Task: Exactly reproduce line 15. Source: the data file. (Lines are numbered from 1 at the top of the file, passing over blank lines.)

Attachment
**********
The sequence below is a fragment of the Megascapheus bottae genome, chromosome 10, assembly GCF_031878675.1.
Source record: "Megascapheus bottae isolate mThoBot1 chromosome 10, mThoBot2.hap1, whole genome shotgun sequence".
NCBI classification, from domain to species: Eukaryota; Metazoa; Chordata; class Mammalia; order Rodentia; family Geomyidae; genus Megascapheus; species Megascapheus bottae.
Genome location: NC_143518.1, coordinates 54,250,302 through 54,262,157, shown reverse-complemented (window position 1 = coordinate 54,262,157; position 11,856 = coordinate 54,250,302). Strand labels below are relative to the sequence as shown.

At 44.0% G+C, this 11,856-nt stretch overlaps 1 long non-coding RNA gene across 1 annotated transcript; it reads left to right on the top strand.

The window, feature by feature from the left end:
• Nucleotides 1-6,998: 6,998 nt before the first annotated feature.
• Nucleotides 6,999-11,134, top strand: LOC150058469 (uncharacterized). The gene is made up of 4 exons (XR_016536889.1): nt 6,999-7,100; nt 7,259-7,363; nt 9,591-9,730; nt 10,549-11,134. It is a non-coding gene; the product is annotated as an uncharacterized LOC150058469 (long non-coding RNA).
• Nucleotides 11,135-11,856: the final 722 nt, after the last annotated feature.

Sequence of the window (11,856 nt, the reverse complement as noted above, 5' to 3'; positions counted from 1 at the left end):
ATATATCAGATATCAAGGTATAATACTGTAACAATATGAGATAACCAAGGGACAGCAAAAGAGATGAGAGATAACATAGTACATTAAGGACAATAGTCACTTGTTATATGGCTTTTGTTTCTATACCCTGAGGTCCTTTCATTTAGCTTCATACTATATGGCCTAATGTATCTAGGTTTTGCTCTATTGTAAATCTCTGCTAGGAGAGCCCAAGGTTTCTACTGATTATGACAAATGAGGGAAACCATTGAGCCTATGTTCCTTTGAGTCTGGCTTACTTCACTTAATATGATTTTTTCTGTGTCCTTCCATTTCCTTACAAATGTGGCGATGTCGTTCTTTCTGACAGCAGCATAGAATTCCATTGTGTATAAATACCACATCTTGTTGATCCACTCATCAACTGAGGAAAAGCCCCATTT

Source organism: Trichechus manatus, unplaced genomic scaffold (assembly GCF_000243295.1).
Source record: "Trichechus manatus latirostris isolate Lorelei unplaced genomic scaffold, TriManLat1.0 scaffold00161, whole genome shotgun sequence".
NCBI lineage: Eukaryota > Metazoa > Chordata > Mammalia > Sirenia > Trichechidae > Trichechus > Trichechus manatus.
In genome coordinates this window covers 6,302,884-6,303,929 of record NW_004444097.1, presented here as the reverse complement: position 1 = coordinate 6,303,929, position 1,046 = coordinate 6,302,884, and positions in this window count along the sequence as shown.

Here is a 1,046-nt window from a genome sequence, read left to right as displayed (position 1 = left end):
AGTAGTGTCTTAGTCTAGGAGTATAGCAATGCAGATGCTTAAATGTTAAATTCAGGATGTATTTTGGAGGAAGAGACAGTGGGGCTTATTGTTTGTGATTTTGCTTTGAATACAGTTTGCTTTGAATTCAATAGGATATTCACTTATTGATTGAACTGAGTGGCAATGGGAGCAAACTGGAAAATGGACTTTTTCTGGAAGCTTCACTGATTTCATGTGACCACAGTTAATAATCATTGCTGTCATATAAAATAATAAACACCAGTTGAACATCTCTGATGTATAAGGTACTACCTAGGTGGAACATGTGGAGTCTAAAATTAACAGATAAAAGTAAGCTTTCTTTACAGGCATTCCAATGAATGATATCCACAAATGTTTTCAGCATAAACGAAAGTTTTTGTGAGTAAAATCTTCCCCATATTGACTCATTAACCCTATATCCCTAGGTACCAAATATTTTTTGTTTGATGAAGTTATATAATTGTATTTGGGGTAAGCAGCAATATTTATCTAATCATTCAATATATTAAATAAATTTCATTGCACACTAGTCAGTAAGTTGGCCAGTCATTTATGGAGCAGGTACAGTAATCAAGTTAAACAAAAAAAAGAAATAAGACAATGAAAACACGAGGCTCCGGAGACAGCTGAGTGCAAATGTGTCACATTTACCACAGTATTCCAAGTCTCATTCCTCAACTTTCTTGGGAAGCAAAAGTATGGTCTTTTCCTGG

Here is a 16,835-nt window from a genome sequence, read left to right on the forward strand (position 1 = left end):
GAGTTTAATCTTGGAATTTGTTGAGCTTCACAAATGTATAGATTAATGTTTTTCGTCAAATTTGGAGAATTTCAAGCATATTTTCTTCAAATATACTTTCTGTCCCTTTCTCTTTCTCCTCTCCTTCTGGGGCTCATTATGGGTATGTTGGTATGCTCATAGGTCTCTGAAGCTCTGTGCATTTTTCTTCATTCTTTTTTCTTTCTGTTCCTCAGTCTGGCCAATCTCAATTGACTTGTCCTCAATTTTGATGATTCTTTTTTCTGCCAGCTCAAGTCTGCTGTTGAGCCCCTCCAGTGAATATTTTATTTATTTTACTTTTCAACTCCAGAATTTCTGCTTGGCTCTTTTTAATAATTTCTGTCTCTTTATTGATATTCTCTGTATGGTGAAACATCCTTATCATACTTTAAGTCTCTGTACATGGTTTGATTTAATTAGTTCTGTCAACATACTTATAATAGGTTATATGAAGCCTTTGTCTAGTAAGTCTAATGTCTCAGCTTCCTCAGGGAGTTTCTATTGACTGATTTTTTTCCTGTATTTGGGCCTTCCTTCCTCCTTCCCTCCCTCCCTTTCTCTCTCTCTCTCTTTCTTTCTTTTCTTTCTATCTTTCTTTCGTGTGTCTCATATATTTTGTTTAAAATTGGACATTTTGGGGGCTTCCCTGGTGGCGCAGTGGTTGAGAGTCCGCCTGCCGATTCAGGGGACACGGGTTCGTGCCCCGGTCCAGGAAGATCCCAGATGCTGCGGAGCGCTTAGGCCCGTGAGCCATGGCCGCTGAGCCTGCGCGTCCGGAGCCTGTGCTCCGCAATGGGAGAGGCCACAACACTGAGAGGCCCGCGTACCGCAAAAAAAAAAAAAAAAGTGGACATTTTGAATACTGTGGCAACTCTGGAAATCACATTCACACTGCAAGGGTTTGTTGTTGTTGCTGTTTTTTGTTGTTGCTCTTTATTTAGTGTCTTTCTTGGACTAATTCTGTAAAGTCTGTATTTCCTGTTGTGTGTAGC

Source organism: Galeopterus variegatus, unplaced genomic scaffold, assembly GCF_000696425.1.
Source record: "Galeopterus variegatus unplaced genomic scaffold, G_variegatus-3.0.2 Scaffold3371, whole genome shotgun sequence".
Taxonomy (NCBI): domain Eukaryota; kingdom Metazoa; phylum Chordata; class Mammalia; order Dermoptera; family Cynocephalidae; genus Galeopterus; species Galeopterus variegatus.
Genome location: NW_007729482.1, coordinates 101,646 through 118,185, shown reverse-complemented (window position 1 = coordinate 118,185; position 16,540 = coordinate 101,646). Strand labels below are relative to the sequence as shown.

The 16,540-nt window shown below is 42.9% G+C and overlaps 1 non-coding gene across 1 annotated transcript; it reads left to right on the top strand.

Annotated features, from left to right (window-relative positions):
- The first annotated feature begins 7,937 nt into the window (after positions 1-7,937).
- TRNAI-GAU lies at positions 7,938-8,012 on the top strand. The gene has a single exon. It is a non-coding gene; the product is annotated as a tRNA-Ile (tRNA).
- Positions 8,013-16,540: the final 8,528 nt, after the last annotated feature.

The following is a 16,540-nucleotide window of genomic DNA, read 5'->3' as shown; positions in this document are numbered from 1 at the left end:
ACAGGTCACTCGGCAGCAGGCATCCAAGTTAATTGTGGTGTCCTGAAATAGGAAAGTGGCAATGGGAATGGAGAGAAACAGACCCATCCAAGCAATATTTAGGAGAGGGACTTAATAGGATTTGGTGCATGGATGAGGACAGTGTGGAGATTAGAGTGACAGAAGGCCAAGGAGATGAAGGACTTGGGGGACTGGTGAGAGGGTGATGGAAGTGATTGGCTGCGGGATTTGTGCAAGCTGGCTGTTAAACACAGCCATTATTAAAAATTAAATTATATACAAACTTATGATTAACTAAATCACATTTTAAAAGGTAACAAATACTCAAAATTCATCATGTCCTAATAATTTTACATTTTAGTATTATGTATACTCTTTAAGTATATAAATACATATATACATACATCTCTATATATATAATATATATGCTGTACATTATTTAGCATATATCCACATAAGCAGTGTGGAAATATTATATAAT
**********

In genome coordinates this window covers 6,302,884-6,303,929 of record NW_004444097.1, presented here as the reverse complement: position 1 = coordinate 6,303,929, position 1,046 = coordinate 6,302,884, and positions in this window count along the sequence as shown.